CFEngine: how many classes can be defined?
  2013-12-15

  • 2014-01-19 update: A memory leak has been corrected in the development version
  • 2013-12-22 update: Added a graph on results with classes defined inside classes: promise type
  • 2013-12-16 update: Quick reaction from the CFEngine developers: a bug has been opened to investigate the Git memory consumption

This article is based on the same principle as my latest post CFEngine: maximum strings length : using CFEngine under extreme situations to reveal where some limits are, or getting confident on CFEngine’s scalability.

Tests will be lead on “soft classes” (the ones defined by the user), on each stable version of CFEngine: 3.3.9, 3.4.5 and 3.5.3 (also git version 3.6.0a1.7697d78)

Official documentation

Does that mean no limits?

Empirical tests

The module feature of commands: promises is used to mass-define user classes:

body common control {
	bundlesequence => { "classes_limits" };
}

bundle agent classes_limits {

  vars:
    "classes_count"   int => "250000";

  commands:
    "/bin/bash -c 'for i in {1..$(classes_count)};do printf \"+myclass_%i\n\" $i;done' "
      module  => "true";
}

The “classes_count” integer is the upper limit of the for loop, embedded in the command promise. For “classes_count” = 5, output will be:

$ for i in {1..5};do printf "+myclass_%i\n" $i;done
+myclass_1
+myclass_2
+myclass_3
+myclass_4
+myclass_5

For more details, have a look at the official documentation (Scroll down to the module section)

Various number of classes will be tested, and cf-agent watched for:

  • memory consumption (thanks to Valgrind massif plugin)
  • time taken to complete (wall clock time)

This is rather artificial, but I think this is a good start to spot something obviously wrong.

Setup

To give a rough idea of the hardware where tests took place:

  • Intel® Core™2 Quad CPU Q8400 @ 2.66GHz
  • 8GB ram
  • SSD
  • Idle ArchLinux system

It was also the opportunity to learn Pyplot for plotting nice graphs (powerful and well-documented, by the way)

  • Memory test is evaluated once, peak memory usage is kept.
  • Timing test is evaluated 5 times, because of possible kernel interferences (kernel scheduler), and average time kept.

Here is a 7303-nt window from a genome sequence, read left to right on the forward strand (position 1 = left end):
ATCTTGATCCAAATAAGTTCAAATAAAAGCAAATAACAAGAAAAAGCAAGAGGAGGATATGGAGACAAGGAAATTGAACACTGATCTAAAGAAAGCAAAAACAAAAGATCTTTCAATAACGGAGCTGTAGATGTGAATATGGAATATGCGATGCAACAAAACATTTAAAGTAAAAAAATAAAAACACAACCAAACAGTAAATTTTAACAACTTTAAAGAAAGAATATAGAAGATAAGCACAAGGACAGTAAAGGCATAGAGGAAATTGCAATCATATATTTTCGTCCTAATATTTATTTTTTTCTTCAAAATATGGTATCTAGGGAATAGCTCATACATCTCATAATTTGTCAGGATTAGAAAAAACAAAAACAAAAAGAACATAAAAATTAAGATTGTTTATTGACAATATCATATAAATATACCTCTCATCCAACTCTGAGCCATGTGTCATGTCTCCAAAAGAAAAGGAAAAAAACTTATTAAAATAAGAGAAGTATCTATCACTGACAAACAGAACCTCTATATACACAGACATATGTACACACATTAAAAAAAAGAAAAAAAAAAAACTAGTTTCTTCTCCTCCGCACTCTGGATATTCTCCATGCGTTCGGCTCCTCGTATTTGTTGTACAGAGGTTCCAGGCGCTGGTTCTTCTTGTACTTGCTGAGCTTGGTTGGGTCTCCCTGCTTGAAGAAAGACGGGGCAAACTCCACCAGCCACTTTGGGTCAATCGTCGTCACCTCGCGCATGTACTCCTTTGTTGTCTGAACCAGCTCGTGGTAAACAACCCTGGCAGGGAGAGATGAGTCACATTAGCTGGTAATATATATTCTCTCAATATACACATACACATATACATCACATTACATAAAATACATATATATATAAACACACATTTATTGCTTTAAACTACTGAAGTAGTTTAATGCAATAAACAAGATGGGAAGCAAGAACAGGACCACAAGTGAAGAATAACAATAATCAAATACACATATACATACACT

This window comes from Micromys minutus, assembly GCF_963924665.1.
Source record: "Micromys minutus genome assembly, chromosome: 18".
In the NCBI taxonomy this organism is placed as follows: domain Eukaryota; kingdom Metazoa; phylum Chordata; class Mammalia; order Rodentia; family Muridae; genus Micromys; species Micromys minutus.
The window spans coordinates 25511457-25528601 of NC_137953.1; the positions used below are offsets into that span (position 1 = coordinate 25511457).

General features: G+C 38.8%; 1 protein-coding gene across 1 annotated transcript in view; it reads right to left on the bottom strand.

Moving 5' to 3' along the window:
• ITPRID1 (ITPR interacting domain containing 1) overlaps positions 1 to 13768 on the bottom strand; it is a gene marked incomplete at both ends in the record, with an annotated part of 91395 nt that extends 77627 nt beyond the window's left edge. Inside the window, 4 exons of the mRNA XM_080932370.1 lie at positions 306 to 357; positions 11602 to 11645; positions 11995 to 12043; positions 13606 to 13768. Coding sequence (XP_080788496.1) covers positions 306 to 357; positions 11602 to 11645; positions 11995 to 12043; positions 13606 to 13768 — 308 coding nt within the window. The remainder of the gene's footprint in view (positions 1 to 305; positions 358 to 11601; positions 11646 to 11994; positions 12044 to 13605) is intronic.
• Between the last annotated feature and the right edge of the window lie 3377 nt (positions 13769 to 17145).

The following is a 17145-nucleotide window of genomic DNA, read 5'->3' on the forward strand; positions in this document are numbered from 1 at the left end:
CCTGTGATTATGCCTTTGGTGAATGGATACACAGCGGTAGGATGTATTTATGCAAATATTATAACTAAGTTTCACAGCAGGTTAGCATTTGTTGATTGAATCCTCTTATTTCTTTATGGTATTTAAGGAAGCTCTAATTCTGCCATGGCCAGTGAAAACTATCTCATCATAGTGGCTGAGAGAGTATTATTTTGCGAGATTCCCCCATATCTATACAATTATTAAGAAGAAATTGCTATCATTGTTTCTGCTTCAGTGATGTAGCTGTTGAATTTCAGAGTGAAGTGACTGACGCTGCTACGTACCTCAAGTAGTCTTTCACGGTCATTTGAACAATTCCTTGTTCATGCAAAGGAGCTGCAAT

• Cf-agent command line:

    cf-agent -Kf classes_limits.cf
    
  • Valgrind command line:

    valgrind -q --tool=massif --massif-out-file=<foo> cf-agent -Kf classes_limits.cf
    

Results

  • x-axis: number of defined classes (“classes_count” variable on the above bundle)
  • y-axis: 1st graph - peak heap memory usage (MB)
  • y-axis: 2nd graph - time to complete (seconds)

All the massif output files are available for download here

Up to 10 000 classes

10k classes_image

Analysis:

Memory usage:

  • Overlap of 3.3.9 and 3.5.3 curves
  • 2 trends: 3.3.9, 3.4.5 and 3.5.3 consume memory very sparingly, while the git version is more greedy

Keep in mind the y-axis scale: for 10 000 classes, worst case is a tremendous 4.8MB memory usage :-)

Timings:

  • Again, 2 trends: 3.5.3 and git versions, versus 3.3.9 and 3.4.5 versions
  • Worst case: around 0.6s to define 10 000 classes, hardly noticeable !

Up to 500 000 classes

For the fun!

500k classes

Here, we have confirmation of the previous trends.

To define 500 000 classes, 3.5.3 and git versions are very fast (~5 seconds), while 3.3.9 and 3.4.5 versions are very slow (~ 2500 seconds) Regarding memory consumption, git version uses way more memory (~ 200MB) than the other versions, which stay at a very reasonable 30MB peak memory usage.

Conclusion

Theoretically, CFEngine does not limit how many classes you can define, through the module feature. The limiting factors will be your imagination, patience or memory usage :-)

For what I consider as an “ordinary” use (I mean < 10k classes), latest CFEngine versions scale pretty well. Git version, which means “the one in development”, is not to be taken into account, but is an interesting peek into the future.

Among latest stable versions, worst case to define 10 000 classes is a 4.8MB peak memory consumption and 0.6s to complete.

Comments and insights are welcome ! If you find my protocol absurd or want more details…

Update: what about classes: ?

As requested on the CFEngine mailing-list, I’ve ran the same tests, but this time the classes were defined using classes: promise type, directly on the police file:

body common control {
        bundlesequence => { "classes_limits" };
}

bundle agent classes_limits {

  classes:
    "my_class0" expression  =>  "any";
    "my_class1" expression  =>  "any";
    "my_class2" expression  =>  "any";
    (...)
}

You will find below an animation to show the differences between the 2 methods (classes defined through commands:/module vs classes:). Same trends, but the overhead induced by the parser clearly appears. Not a surprise, because the generated policy file is huge, hence a longer work for the parser. As an example, for 100k classes, the resulting policy file’s size is 3.8MB

Classes comparation

Massif files are available for download

Explanation of file names inside the archive:

  • 3.3.9_100000_embedded.massif CFEngine-3.3.9, 100 000 classes defined using classes:, massif output file
  • 3.3.9_100000_embedded.time the same, but the time taken by cf-agent to complete (time cf-agent…)
  • git_5000_module.massif CFEngine 3.6.0a1.7697d78 (master), 5 000 classes defined through command: promise, massif output file